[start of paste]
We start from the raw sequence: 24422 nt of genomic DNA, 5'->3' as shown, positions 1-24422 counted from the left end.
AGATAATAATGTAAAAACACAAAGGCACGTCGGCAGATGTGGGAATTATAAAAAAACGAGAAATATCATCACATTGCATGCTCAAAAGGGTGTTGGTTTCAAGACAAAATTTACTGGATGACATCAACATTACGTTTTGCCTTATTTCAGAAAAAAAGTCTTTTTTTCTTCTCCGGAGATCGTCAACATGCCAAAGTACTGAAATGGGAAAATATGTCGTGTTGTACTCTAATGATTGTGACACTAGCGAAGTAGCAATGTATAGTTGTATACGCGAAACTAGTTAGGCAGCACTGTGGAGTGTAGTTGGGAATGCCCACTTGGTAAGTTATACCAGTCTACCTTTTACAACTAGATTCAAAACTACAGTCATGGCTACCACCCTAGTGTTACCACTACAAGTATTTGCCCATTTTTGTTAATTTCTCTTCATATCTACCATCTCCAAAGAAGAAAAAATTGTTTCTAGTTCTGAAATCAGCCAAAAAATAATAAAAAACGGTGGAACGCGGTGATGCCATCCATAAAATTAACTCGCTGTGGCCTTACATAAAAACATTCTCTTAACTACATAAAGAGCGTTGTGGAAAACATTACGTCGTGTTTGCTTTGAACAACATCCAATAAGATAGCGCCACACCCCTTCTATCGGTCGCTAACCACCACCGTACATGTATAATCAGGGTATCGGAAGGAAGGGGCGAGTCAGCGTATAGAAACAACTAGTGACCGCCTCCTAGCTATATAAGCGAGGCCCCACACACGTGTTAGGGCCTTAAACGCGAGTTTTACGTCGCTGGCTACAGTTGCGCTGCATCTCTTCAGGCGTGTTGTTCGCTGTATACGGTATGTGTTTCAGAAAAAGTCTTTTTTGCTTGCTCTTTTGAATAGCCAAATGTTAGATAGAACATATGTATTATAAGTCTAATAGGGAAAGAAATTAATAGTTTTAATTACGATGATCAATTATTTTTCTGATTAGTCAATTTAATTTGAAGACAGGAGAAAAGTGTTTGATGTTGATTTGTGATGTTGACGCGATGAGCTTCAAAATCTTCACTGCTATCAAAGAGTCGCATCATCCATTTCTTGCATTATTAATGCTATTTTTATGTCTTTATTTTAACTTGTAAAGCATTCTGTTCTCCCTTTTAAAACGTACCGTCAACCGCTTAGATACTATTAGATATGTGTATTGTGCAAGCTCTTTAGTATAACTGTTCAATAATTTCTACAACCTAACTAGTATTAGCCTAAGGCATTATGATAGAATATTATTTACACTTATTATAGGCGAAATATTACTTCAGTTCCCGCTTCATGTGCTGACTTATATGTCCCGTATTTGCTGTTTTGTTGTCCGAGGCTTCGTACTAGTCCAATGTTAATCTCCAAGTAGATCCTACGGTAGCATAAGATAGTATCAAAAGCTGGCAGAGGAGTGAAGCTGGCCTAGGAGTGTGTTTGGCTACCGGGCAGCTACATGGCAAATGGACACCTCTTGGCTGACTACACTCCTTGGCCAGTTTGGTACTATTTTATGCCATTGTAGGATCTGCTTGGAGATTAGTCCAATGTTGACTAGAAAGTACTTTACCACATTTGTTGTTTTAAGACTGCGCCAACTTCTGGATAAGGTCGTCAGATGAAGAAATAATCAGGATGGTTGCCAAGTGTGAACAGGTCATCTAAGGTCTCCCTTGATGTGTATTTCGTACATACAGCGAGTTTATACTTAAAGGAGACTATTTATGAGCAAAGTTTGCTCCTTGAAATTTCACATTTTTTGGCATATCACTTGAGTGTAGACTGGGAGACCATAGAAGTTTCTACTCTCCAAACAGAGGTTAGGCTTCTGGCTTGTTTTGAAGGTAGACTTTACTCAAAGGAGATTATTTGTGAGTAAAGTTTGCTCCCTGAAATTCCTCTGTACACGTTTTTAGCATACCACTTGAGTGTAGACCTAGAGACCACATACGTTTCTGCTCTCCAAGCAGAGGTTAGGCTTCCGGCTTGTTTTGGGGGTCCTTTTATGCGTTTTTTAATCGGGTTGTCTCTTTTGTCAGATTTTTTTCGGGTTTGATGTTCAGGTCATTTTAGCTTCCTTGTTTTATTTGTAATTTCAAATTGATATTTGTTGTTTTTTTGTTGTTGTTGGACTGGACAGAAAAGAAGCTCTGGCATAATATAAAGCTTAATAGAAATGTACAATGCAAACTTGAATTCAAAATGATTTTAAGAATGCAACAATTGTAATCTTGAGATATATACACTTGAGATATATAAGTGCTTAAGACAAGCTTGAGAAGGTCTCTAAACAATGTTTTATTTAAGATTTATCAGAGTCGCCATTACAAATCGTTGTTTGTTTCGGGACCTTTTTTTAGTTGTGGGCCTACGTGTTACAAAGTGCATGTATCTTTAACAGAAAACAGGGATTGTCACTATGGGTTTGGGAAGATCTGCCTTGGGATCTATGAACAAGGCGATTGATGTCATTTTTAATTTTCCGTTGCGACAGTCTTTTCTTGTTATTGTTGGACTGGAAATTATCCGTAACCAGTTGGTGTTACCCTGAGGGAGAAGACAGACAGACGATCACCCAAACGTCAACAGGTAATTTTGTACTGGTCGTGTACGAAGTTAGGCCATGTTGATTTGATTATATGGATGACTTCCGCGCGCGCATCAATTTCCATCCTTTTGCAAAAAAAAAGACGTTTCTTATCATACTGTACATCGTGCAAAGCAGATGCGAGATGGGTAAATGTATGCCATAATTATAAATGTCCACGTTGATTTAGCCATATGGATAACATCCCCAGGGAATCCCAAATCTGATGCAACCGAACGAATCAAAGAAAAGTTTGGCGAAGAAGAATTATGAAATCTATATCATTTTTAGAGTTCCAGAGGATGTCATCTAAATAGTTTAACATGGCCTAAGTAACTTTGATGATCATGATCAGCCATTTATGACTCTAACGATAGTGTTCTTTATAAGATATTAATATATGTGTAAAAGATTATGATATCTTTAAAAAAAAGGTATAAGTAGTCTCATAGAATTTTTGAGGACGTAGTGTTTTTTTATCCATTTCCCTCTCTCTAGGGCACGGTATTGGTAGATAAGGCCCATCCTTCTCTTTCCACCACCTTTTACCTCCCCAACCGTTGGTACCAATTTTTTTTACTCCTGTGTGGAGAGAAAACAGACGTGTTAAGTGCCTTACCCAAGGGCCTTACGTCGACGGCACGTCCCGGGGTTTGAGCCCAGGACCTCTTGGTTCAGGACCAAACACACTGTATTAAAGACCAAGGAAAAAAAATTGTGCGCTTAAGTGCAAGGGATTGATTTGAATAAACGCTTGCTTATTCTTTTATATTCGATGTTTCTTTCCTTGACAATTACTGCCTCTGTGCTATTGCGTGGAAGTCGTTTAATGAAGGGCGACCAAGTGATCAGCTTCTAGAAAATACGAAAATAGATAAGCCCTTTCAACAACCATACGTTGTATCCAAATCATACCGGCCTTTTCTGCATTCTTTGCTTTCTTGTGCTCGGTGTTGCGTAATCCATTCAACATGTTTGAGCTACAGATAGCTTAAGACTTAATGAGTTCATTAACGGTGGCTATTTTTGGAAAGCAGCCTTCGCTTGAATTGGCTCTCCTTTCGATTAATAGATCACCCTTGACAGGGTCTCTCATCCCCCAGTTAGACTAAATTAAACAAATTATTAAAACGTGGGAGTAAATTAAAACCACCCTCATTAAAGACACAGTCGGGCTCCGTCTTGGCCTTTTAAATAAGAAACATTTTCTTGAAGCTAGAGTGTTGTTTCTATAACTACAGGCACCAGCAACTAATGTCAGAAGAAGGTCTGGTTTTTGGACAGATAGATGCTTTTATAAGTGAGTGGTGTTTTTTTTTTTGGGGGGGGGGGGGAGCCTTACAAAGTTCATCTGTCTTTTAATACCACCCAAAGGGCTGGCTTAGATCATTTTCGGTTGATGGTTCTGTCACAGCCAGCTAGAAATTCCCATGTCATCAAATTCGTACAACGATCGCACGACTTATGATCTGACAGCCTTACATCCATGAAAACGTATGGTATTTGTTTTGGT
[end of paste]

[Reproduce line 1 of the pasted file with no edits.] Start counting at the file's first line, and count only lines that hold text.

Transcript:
We start from the raw sequence: 24422 nt of genomic DNA, 5'->3' as shown, positions 1-24422 counted from the left end.